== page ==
Martial Arts Research

BERA Blog Post: The Paradox of the Martial Arts

https://www.bera.ac.uk/blog/the-paradox-of-the-martial-arts

Enhancing children’s psychological wellbeing through training in the martial arts of Wing Chun and Ba Gua (BERA Conference, 2023, abstract, submission #76)

According to The World Health Organization (WHO, 2013), children’s mental health and wellbeing (MHWB) is a major public health challenge. Given the impact of Covid-19 along with the impact on children’s physical and psychological wellbeing, which has been further exacerbated through the cost of living crisis, children’s MHWB is a topical issue (Carr et al., 2021; Newlove-Delgado et al., 2021; Widnall et al., 2020). The martial arts offer a potential approach to address such issues.


The therapeutic benefits of training in the martial arts has a lengthy research tradition discussing the positive effect of reducing depression and anxiety, while increasing self-esteem along with self-transcendent benefits (e.g. Columbus and Rice, 1998; Massey, 1998; Monahan, 2003; Twemlow et al., 1996; Weiser et al., 1995; Yang, 1998; Wang, 2010). However, such research has become dated and research into the relationship between martial arts participation and children’s self-esteem is limited.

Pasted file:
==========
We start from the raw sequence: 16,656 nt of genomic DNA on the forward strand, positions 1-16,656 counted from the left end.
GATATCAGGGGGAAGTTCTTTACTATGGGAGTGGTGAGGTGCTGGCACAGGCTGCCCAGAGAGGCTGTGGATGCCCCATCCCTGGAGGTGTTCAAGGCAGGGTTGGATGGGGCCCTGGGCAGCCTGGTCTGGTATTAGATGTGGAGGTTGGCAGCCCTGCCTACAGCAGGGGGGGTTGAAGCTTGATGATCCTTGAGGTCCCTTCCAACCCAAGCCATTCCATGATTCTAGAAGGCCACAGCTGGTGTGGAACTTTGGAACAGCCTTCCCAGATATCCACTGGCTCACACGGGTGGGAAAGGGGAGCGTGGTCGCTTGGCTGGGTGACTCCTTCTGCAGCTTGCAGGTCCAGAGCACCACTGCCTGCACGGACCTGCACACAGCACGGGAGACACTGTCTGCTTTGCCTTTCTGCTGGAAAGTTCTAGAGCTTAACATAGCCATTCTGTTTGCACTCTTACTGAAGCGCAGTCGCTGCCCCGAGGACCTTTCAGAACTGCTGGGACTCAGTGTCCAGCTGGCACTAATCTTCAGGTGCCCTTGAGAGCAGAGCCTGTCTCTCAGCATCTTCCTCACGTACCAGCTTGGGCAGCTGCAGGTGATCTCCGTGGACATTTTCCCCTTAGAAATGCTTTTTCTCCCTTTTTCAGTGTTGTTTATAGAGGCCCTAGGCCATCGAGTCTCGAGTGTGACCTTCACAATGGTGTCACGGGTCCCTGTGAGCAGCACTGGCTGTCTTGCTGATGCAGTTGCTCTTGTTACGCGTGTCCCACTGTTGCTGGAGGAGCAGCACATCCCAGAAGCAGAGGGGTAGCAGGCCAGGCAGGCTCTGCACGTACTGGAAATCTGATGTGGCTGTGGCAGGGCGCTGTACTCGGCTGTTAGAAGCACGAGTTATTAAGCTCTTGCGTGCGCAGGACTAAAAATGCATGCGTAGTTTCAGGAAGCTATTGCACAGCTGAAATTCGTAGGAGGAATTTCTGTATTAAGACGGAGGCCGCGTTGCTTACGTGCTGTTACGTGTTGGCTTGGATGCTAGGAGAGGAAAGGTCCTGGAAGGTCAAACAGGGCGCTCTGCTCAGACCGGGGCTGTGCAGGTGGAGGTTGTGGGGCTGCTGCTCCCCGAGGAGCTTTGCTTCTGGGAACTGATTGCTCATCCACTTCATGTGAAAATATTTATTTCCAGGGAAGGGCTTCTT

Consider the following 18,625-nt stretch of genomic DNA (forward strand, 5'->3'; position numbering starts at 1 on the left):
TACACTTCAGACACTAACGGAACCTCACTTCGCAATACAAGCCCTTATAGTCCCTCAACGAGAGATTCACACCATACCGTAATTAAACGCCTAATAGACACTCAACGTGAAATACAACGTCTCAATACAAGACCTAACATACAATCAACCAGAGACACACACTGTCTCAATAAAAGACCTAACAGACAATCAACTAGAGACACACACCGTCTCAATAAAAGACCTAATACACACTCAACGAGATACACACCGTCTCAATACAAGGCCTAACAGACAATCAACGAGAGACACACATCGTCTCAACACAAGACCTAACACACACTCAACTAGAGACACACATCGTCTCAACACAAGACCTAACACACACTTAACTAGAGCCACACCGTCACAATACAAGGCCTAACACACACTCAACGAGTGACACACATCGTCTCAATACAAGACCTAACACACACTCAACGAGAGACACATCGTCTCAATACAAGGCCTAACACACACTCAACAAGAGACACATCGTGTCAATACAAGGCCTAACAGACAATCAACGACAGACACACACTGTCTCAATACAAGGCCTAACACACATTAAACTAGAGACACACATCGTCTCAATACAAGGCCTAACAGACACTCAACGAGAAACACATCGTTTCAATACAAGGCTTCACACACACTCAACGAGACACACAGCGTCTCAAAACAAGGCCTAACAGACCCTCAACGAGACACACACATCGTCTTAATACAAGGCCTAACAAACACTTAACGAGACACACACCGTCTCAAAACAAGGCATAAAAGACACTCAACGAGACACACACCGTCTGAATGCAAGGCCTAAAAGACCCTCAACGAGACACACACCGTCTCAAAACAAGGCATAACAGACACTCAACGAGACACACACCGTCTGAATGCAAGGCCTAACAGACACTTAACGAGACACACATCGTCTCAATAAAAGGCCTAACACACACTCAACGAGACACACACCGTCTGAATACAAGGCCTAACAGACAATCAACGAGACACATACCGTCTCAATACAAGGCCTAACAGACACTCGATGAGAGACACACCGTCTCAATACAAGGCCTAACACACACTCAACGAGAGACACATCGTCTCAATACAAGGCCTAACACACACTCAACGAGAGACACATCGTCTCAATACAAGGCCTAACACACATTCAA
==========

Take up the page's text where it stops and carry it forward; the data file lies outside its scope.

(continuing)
While previous research is difficult to generalise given demographics, the martial art trained, and so forth, there is the potential to distil techniques into a general martial arts inspired programme to elicit positive affect in children.

The Mindful Movement Programme (MMP) synthesised and simplified techniques from the ‘Jook Wan Huen’ (a ring used to practice Wing Chun found in some lineages of the style), along with ‘tea serving’ exercises from Ba Gua. The techniques used easily available physical education equipment found in schools, while removing aspects that would allow practical application of the techniques outside of the Programme.

A quasi-experiment was conducted, adopting a convergent mixed methodological design. This combined predominantly quantitative data through both state and trait measures of self-esteem with a smaller qualitative element from participants’ responses of the programme. A control group (N=24, age M=11.0 years) and an experimental group (N=22, age M=11.0 years) were assessed prior to, and at the end of, the four week programme. A one-way between-groups analysis of covariance (ANCOVA) demonstrated a statistically significant improvement in both trait and state self-esteem for the experimental group, while both the state and trait self-esteem for the control group diminished. From a qualitative perspective, the experimental group reported many positive attributes, such as relaxing, calming, absorbing, etc.